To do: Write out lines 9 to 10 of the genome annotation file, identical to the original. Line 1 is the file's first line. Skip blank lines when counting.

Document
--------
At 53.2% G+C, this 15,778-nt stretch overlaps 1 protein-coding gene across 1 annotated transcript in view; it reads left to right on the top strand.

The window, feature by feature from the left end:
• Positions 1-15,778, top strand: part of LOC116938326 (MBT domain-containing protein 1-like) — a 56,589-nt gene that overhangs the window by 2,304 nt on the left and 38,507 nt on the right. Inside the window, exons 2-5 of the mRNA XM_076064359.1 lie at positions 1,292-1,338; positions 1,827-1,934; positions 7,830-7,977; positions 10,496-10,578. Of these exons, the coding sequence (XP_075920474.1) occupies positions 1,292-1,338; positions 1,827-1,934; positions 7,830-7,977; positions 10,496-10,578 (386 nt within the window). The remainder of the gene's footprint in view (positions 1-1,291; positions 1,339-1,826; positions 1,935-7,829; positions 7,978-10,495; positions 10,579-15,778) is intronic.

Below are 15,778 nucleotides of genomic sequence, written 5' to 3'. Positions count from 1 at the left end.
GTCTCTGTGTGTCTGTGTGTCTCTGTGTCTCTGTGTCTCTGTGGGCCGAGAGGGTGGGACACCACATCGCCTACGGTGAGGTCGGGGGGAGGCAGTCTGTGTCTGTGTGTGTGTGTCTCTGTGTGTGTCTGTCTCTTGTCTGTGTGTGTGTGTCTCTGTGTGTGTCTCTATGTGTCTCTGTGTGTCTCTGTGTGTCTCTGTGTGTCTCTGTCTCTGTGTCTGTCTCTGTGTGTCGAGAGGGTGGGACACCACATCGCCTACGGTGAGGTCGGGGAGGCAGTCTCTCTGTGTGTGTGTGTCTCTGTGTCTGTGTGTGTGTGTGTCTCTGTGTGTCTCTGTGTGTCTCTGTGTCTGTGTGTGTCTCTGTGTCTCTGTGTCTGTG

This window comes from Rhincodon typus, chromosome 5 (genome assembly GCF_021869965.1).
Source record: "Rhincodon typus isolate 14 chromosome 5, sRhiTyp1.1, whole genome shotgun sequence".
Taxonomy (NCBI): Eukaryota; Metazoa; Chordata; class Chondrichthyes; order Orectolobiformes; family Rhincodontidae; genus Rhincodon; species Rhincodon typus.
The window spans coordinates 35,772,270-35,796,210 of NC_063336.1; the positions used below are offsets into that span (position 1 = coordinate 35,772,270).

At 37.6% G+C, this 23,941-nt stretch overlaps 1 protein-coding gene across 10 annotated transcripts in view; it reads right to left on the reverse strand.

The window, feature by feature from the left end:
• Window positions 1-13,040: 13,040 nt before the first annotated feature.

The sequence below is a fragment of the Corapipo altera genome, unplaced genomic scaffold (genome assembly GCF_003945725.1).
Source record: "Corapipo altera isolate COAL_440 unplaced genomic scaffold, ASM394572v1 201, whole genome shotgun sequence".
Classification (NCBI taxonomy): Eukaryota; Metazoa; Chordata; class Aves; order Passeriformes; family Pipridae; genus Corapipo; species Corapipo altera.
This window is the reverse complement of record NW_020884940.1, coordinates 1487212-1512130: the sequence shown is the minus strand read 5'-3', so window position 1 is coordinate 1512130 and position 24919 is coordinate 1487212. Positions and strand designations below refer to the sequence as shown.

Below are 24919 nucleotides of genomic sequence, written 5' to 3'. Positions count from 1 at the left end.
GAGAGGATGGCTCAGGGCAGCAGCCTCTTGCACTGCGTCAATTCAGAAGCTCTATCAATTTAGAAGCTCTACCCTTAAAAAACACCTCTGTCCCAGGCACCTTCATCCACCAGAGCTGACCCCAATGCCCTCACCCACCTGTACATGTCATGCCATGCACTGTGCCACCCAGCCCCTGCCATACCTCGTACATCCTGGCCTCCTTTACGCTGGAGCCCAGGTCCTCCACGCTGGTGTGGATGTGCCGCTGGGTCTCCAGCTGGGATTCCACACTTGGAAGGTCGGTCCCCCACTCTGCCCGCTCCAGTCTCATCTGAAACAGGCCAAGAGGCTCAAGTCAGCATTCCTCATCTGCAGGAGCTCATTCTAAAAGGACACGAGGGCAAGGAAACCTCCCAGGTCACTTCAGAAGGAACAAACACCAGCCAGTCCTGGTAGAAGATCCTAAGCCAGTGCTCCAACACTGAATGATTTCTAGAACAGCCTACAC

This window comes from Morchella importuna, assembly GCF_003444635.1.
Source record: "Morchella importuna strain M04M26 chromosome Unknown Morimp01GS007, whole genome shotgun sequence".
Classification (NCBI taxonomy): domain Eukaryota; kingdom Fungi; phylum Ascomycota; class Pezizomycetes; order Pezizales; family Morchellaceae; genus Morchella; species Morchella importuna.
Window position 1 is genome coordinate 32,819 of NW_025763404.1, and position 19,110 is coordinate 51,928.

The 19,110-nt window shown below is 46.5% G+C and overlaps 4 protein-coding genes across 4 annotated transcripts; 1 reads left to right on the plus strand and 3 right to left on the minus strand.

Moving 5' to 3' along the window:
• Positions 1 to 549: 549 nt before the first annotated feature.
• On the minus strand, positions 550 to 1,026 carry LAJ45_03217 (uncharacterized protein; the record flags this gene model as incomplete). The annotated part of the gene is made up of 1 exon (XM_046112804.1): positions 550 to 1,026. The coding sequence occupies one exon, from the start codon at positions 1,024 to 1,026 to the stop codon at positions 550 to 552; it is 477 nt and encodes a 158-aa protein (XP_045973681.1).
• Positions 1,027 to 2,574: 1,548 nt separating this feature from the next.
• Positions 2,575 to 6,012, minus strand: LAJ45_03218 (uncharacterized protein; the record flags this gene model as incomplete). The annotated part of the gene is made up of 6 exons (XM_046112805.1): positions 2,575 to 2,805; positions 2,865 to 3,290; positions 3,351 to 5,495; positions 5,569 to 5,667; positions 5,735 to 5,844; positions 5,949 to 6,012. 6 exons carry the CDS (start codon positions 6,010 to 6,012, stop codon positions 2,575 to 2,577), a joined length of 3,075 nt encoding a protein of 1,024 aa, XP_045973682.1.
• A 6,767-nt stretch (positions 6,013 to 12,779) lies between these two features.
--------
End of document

The window spans coordinates 35,772,270-35,796,210 of NC_063336.1; the positions used below are offsets into that span (position 1 = coordinate 35,772,270).

At 37.6% G+C, this 23,941-nt stretch overlaps 1 protein-coding gene across 10 annotated transcripts in view; it reads right to left on the reverse strand.